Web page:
What is known about HLA-B27
· Present in 95% of patients with AS
· Present in 8% of normal population
· 1 in 15 people who are HLA-B27 positive go on to develop AS
· The child who is HLA-B27 positive with a parent with AS has a 15% chance of developing the condition
· HLA-B27 accounts for up to 50% of overall genetic susceptibility to AS
· Different subtypes of HLA-B27 have different strengths of association with AS
Wednesday, 20 November 2013
AS of Baths, SpAs and movies @B27
AS of Baths, Spas and movies @ B27
There is just something special about rheumatology. It has acronyms and associations due to the multisystem nature of the conditions we see.
The spondyloarthropathies (SpAs) are a group of conditions with multiple associations of which Ankylosing Spondylitis (AS) is the hallmark condition. Patients with AS benefit from physio and hydrotherapy. The latter may sometimes take place in a local health spa. We use the Bath AS Scores to assess disease activity. AS has strong genetic association with the gene HLA-B27.
AS of Baths and SpAs – what do we know about B27?
The genetic association between Human Leukocyte Antigen (HLA)-B27 and Ankylosing Spondylitis was first discovered in the
by Brewerton and Sturrock in
1973 with their publication in the Lancet. It remains one of the strongest associations
between gene and disease. Westminster Hospital
(HLA)-B27 or B27 is a protein that is expressed on the cells and has function in both health and disease. It can be a double-edged sword. It presents fragments of bacteria or viruses called peptide and present this to active immune cells (T cells) to overcome infection. Aberrations in the structure or processing of B27 are proposed as the mechanism for the development of AS.
Novel roles – B27 at the movies
These mechanisms have provided the basis for several explanations as to how HLA-B27 might predispose individuals to AS. I am particularly interested in the HLA-B27 homodimer hypothesis having worked on this in my doctoral thesis. The ability of HLA-B27 to form homodimers which are a pair of two chains of B27 joined together by a bond is interesting. Bond and Dimers, proponents of this hypothesis would say 'Dimers are Forever'. But like the secret agent 007, could B27 dimers unlock some secrets to why AS develops?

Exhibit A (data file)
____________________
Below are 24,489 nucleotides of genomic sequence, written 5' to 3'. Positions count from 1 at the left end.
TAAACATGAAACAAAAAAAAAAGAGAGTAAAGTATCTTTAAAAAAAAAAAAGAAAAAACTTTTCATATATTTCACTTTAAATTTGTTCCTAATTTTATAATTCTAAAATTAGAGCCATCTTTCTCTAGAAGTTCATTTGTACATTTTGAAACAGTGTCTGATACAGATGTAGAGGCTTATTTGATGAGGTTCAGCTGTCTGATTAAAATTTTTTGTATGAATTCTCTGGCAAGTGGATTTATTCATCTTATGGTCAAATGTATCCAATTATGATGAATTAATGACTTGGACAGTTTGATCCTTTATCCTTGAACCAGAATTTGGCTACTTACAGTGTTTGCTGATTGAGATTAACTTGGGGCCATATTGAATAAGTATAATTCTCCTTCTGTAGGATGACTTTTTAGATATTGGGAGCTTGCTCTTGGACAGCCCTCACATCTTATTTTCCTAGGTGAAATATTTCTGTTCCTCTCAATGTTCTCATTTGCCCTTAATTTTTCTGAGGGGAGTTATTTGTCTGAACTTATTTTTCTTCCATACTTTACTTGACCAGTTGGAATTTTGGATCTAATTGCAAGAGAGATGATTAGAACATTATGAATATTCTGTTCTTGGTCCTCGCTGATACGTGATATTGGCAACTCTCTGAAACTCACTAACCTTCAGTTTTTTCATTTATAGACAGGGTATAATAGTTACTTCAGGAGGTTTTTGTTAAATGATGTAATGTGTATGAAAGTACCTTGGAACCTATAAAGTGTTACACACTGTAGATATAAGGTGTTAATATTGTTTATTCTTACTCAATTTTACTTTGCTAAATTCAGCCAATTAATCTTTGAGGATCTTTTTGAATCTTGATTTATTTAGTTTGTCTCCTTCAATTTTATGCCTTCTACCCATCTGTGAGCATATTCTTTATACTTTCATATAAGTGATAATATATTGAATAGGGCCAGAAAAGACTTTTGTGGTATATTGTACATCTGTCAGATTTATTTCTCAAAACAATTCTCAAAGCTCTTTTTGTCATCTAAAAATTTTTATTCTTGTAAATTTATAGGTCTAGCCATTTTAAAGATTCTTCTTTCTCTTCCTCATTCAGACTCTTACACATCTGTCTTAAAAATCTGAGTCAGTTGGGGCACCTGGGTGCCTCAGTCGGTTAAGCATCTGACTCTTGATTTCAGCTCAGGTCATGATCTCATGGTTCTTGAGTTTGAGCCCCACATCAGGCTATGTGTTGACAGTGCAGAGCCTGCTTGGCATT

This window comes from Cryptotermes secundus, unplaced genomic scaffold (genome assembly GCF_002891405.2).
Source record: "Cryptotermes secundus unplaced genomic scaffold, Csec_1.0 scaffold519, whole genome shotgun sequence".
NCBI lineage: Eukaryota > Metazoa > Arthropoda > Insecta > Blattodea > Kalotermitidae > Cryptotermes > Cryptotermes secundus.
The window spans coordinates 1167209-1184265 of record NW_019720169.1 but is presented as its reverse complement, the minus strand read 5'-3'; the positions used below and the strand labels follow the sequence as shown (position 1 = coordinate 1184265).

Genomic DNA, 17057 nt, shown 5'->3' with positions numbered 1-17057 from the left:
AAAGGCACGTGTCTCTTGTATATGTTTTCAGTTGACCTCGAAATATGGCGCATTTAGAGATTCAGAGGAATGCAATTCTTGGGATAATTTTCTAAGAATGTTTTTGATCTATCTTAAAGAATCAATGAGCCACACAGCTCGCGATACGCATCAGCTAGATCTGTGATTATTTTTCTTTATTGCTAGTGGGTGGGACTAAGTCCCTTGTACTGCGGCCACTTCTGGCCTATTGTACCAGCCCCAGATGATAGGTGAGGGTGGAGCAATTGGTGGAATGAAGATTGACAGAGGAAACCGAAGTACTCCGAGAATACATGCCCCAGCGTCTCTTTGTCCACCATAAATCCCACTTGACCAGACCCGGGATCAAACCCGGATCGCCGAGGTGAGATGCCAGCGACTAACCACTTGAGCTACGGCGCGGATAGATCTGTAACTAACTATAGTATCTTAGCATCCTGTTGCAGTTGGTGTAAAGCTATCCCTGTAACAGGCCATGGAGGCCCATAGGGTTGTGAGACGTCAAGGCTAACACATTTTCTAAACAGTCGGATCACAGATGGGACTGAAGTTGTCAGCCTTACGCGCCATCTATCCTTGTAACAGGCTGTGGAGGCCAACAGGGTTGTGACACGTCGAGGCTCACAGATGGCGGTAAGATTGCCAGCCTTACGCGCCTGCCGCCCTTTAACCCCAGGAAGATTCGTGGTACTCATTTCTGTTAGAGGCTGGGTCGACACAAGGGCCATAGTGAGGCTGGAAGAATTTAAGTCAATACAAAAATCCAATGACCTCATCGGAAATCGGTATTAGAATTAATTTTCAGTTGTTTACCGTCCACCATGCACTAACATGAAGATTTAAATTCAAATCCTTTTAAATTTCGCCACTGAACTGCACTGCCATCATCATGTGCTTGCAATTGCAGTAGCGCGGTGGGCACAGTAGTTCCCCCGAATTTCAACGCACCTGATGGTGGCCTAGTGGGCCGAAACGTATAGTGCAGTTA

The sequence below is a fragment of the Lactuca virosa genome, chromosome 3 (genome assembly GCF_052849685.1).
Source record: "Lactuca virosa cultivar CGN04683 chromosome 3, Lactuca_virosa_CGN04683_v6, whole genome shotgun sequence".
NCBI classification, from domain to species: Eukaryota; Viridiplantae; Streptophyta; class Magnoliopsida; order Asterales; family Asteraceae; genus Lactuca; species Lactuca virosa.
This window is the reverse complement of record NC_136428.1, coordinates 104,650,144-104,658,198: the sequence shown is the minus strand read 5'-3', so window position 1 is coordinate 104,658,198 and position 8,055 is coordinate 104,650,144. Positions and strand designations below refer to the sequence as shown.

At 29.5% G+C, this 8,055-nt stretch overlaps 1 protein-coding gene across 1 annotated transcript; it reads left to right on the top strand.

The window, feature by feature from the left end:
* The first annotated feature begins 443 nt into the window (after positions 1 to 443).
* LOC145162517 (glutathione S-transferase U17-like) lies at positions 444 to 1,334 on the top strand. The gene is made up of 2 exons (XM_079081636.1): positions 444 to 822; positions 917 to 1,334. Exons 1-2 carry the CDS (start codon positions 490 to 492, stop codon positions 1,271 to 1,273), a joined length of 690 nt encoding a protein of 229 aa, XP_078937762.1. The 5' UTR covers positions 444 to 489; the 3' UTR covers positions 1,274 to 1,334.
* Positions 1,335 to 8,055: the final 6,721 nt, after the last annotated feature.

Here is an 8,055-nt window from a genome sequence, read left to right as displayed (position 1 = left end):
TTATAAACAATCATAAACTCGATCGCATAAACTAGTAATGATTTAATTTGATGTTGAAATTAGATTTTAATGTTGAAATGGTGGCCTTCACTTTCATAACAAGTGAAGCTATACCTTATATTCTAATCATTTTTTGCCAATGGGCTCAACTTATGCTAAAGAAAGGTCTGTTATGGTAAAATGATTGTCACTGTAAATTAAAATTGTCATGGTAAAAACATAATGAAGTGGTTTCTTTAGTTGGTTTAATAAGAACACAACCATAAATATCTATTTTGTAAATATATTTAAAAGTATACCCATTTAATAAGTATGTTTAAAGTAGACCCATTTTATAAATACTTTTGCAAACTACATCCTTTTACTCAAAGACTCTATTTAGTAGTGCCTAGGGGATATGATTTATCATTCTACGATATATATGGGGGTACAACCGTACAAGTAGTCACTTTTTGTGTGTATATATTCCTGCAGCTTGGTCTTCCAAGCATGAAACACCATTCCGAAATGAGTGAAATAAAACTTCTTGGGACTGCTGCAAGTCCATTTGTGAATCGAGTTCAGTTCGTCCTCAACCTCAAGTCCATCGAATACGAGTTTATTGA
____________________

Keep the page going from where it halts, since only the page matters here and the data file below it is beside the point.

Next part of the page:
B27 dimers can interact with Natural Killer (NK) receptors called KIRs which are expressed both on NK and T cells. B27 dimers bind to a specific KIR called KIR3DL2. As of Bond and Dimers, this KIR is the KIR Royale. The new kid on the block in the proinflammatory response is the T helper 17 cells (Th17) which produce IL-17. IL-17 can further induce the secretion of cytokines such as TNF-α which are involved in the pathogenesis of AS. Th17 cells which express KIR3DL2 have been shown to produce increased amounts of IL-17 in response to another cytokine IL-231. B27 dimers also cause an expansion of inflammatory T cells in AS2.
Two recent papers also add to our understanding of the HLA-B27 story. Cauli et al2 showed that the HLA-B27 subtype 05 forms more B27 dimers than the non-disease related of HLA-B27 subtype 09. B27 dimers promote the survival of KIR3DL2 expressing cells which may result in inflammation seen in AS. Another interesting model is the on the role of mechanical stress in AS. Jacques et al4 showed that by reducing mechanical stress and loading on the Achilles tendon in mice, there is reduced inflammation, scarring and new bone formation. HLA-B27 and IL-23 may alter the inflammatory response of joints or tendons to mechanical stress. One can postulate on galactic battles between inflammatory cells taking place at sites of mechanical stress. McGonagle D summarises this in the editorial ‘SpA :May the Force be with you’ 5.
Great strides have been made to understand this mechanism of action. The links HLA-B27, inflammatory cells (IL-17/IL-23) and response to mechanical stress could all be targets for future research and treatment.
1. Bowness P et al. J Immunol. 2011 February 15; 186(4): 2672–2680.
2. Wong-Baeza I et al. J Immunol. 2013 Apr 1;190(7):3216-24.
3. Cauli A et al. Rheumatology (Oxford). 2013 Nov;52(11):1952-62
4. Jacques P et al. Ann Rheum Dis. 2013 Aug 6.
5. McGonagle et al Ann Rheum Dis. 2013 Nov 12.
Views are my own. These are opinions and cannot replace the need to see your physician for review of your individual medical condition.